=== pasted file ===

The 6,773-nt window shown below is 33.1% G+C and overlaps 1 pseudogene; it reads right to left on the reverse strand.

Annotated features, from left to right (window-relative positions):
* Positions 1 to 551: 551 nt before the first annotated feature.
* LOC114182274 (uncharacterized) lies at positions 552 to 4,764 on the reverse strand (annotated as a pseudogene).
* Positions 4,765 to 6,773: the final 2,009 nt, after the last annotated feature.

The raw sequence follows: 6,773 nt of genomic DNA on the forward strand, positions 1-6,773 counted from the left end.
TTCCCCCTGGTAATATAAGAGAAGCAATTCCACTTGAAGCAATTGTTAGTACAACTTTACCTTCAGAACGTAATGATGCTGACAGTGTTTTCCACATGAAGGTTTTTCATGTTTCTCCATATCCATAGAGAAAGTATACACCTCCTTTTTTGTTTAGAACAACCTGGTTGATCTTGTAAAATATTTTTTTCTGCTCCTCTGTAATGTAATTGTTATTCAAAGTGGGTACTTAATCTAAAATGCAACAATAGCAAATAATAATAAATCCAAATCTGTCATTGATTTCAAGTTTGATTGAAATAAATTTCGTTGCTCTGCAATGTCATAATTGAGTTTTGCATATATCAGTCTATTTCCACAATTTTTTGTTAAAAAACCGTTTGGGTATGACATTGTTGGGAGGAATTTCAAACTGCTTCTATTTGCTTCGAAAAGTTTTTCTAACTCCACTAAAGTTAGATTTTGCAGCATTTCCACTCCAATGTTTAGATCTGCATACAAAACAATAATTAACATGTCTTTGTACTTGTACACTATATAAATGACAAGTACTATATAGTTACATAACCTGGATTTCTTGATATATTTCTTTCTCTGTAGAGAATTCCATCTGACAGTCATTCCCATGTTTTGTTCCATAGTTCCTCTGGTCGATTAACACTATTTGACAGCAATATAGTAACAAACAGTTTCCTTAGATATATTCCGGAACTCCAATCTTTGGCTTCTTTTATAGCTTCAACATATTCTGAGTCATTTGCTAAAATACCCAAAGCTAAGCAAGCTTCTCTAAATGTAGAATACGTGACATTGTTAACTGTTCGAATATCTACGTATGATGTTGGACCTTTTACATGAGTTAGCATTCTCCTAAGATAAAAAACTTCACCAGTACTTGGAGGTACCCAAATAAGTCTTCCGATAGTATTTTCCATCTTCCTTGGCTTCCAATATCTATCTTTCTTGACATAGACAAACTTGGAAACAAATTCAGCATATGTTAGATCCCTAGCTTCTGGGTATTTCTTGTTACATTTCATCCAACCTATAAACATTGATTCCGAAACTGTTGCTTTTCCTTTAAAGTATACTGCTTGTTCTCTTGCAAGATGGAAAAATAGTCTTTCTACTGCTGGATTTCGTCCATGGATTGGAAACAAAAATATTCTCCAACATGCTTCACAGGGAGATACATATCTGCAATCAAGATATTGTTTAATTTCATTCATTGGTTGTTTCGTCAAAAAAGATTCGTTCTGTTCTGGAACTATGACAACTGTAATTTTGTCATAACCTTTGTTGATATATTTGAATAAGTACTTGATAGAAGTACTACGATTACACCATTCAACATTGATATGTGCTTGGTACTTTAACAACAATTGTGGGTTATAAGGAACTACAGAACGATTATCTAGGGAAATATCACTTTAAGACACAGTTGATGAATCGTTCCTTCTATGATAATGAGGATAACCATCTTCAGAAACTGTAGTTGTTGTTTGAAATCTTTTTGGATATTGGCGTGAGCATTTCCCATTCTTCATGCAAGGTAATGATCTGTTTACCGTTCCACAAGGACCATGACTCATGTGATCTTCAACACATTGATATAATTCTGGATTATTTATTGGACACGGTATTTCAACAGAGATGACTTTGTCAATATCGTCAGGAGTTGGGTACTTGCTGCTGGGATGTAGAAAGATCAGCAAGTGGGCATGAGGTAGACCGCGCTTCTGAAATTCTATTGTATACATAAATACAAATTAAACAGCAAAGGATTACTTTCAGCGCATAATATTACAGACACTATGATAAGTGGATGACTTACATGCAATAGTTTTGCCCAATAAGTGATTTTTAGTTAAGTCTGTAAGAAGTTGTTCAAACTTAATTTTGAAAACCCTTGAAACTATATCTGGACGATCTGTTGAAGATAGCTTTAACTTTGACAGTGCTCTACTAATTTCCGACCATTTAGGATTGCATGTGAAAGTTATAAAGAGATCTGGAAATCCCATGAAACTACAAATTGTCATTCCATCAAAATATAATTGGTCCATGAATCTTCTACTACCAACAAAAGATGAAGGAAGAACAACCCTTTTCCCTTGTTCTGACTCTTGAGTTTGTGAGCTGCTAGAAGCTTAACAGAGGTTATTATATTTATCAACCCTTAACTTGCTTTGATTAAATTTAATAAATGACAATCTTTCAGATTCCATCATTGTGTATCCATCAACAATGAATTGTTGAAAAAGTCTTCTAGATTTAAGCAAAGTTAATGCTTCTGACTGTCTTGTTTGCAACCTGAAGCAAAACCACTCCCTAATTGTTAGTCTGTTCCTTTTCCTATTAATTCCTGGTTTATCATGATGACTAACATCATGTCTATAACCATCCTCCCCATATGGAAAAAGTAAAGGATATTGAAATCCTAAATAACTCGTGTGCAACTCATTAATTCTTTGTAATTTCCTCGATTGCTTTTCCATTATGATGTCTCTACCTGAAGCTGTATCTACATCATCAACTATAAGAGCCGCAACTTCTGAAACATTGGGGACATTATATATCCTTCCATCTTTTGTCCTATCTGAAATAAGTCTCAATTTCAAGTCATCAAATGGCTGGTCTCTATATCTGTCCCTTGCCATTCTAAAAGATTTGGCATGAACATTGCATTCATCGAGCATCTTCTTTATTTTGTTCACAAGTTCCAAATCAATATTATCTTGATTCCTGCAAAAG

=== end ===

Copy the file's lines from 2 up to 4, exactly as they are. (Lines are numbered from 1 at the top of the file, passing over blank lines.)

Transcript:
Annotated features, from left to right (window-relative positions):
* Positions 1 to 551: 551 nt before the first annotated feature.
* LOC114182274 (uncharacterized) lies at positions 552 to 4,764 on the reverse strand (annotated as a pseudogene).